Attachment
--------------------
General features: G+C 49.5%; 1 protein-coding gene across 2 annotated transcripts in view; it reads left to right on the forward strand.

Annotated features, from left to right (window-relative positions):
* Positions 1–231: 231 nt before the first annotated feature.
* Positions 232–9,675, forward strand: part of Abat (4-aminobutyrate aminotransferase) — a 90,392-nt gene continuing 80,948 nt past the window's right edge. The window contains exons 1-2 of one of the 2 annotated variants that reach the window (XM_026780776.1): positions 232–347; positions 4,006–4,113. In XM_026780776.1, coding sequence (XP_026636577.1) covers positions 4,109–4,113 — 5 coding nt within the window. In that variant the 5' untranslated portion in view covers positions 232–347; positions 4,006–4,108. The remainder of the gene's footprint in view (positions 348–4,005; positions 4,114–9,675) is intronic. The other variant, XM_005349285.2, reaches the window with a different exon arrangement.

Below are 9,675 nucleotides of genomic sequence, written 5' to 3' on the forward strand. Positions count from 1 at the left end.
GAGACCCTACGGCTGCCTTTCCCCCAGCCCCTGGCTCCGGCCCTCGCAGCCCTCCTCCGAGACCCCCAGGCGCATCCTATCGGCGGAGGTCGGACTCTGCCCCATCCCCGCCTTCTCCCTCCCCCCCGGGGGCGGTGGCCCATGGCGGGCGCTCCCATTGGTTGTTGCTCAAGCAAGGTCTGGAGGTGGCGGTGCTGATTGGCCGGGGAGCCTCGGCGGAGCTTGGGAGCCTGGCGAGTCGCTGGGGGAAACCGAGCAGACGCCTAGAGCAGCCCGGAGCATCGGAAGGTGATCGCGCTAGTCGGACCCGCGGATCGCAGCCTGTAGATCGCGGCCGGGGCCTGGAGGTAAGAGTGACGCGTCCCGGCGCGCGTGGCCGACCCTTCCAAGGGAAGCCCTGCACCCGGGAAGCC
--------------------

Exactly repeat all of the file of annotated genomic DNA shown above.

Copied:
General features: G+C 49.5%; 1 protein-coding gene across 2 annotated transcripts in view; it reads left to right on the forward strand.

Annotated features, from left to right (window-relative positions):
* Positions 1–231: 231 nt before the first annotated feature.
* Positions 232–9,675, forward strand: part of Abat (4-aminobutyrate aminotransferase) — a 90,392-nt gene continuing 80,948 nt past the window's right edge. The window contains exons 1-2 of one of the 2 annotated variants that reach the window (XM_026780776.1): positions 232–347; positions 4,006–4,113. In XM_026780776.1, coding sequence (XP_026636577.1) covers positions 4,109–4,113 — 5 coding nt within the window. In that variant the 5' untranslated portion in view covers positions 232–347; positions 4,006–4,108. The remainder of the gene's footprint in view (positions 348–4,005; positions 4,114–9,675) is intronic. The other variant, XM_005349285.2, reaches the window with a different exon arrangement.

Below are 9,675 nucleotides of genomic sequence, written 5' to 3' on the forward strand. Positions count from 1 at the left end.
GAGACCCTACGGCTGCCTTTCCCCCAGCCCCTGGCTCCGGCCCTCGCAGCCCTCCTCCGAGACCCCCAGGCGCATCCTATCGGCGGAGGTCGGACTCTGCCCCATCCCCGCCTTCTCCCTCCCCCCCGGGGGCGGTGGCCCATGGCGGGCGCTCCCATTGGTTGTTGCTCAAGCAAGGTCTGGAGGTGGCGGTGCTGATTGGCCGGGGAGCCTCGGCGGAGCTTGGGAGCCTGGCGAGTCGCTGGGGGAAACCGAGCAGACGCCTAGAGCAGCCCGGAGCATCGGAAGGTGATCGCGCTAGTCGGACCCGCGGATCGCAGCCTGTAGATCGCGGCCGGGGCCTGGAGGTAAGAGTGACGCGTCCCGGCGCGCGTGGCCGACCCTTCCAAGGGAAGCCCTGCACCCGGGAAGCC